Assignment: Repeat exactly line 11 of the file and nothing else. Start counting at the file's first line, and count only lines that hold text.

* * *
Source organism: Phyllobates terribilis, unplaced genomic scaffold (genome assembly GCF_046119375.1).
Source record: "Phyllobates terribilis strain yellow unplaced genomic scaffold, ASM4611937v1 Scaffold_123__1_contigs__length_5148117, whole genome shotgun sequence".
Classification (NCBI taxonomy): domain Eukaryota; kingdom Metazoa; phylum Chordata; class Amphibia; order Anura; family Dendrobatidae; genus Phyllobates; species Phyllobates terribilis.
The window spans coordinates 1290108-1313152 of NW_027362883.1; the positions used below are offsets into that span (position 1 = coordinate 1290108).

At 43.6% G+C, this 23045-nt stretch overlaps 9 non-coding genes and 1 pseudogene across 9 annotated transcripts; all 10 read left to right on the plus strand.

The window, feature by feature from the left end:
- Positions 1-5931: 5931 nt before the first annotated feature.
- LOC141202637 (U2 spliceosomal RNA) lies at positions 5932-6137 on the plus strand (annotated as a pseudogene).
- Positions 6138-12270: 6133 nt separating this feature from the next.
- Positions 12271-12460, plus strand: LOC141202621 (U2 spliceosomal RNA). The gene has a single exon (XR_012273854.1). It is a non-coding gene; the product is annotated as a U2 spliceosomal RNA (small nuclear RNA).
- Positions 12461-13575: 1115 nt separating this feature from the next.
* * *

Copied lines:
- Positions 12461-13575: 1115 nt separating this feature from the next.